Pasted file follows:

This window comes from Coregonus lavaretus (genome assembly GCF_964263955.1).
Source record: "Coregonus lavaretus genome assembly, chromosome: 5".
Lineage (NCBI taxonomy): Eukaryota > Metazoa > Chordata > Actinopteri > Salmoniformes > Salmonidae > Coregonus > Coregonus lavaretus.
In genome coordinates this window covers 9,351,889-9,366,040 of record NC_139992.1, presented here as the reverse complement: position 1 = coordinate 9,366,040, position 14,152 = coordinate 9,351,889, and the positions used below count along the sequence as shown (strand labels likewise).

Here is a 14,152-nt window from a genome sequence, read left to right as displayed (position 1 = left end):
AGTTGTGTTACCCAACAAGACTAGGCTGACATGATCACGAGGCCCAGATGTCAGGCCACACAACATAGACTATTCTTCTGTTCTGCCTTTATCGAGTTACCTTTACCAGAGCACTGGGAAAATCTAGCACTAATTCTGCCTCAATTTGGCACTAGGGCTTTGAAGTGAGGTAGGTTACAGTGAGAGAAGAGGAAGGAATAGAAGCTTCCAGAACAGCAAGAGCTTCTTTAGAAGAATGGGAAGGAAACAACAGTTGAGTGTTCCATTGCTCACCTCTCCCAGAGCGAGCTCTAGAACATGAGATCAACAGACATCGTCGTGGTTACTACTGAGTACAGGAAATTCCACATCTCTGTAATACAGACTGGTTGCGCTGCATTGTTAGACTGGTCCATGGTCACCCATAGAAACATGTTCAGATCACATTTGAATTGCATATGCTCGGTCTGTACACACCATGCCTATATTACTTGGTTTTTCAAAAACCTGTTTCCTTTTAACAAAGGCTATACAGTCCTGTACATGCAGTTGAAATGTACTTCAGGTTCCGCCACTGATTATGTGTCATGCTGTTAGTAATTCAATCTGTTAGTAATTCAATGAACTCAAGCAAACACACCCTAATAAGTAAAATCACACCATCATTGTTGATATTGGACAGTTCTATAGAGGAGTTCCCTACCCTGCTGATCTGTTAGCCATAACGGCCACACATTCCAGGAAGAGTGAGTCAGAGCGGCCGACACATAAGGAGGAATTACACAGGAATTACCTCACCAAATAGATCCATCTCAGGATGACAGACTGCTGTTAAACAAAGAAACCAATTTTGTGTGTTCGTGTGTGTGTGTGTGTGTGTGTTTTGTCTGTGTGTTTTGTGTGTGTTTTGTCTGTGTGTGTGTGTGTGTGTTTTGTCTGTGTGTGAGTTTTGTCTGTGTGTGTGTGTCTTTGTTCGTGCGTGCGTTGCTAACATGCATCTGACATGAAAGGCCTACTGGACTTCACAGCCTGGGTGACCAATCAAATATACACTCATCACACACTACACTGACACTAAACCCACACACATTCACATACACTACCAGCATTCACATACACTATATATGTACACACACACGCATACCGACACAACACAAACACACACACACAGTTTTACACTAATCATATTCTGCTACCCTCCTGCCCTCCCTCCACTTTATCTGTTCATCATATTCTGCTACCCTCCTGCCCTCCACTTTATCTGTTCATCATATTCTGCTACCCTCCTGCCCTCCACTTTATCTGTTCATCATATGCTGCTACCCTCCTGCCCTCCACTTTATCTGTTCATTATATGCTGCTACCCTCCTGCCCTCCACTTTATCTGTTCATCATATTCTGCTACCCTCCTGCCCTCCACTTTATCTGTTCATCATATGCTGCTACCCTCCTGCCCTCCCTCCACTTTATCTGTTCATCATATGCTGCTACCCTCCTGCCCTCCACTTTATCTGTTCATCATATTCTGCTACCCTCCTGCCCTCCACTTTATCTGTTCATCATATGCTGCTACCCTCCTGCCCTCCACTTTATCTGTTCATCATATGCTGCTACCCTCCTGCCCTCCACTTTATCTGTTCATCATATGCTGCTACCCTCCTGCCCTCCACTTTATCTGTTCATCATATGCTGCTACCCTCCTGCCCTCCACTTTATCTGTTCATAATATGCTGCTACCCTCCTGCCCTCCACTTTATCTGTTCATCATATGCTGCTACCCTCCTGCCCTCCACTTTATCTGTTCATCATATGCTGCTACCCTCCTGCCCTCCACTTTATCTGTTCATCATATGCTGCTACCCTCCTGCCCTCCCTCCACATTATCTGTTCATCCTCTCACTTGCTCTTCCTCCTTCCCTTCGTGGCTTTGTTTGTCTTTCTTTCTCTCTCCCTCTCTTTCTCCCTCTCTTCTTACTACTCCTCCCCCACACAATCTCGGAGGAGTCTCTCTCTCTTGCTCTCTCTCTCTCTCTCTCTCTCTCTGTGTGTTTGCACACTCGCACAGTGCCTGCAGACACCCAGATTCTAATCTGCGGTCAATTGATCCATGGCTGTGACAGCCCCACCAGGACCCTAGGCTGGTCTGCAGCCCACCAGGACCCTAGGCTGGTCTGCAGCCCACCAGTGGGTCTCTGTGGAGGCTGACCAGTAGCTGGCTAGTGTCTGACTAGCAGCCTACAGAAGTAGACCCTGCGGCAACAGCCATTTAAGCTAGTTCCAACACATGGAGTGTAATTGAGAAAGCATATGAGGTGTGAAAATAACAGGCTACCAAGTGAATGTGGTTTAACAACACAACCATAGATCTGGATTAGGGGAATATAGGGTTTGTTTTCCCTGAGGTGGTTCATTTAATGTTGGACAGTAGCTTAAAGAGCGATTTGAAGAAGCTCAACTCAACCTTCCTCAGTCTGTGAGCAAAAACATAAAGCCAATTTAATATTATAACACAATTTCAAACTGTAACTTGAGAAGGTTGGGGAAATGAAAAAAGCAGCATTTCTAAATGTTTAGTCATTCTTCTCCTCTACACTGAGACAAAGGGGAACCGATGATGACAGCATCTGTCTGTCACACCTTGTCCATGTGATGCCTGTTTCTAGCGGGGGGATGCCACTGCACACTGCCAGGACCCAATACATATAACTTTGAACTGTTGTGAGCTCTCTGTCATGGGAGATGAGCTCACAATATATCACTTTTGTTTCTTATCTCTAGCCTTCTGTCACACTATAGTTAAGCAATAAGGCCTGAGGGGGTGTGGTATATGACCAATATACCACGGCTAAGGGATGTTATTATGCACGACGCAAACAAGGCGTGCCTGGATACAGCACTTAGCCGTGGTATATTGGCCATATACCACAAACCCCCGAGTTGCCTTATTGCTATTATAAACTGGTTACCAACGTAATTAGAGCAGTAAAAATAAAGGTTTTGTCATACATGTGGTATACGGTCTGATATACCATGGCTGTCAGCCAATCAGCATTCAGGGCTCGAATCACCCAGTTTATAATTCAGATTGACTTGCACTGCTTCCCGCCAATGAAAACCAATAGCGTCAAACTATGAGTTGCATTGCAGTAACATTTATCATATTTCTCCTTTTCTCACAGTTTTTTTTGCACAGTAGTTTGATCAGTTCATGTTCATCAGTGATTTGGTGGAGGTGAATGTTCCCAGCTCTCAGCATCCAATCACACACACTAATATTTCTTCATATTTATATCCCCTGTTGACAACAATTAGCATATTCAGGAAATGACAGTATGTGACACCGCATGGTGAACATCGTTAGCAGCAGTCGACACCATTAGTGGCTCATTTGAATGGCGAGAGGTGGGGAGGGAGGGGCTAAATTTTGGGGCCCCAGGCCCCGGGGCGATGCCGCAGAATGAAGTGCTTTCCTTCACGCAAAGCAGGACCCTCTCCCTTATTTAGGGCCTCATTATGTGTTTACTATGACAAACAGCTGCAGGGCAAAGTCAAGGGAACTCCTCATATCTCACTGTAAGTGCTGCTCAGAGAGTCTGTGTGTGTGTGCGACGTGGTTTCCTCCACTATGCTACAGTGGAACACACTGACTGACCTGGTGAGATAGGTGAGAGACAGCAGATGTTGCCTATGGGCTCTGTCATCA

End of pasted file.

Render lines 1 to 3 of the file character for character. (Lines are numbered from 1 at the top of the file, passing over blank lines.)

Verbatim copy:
This window comes from Coregonus lavaretus (genome assembly GCF_964263955.1).
Source record: "Coregonus lavaretus genome assembly, chromosome: 5".
Lineage (NCBI taxonomy): Eukaryota > Metazoa > Chordata > Actinopteri > Salmoniformes > Salmonidae > Coregonus > Coregonus lavaretus.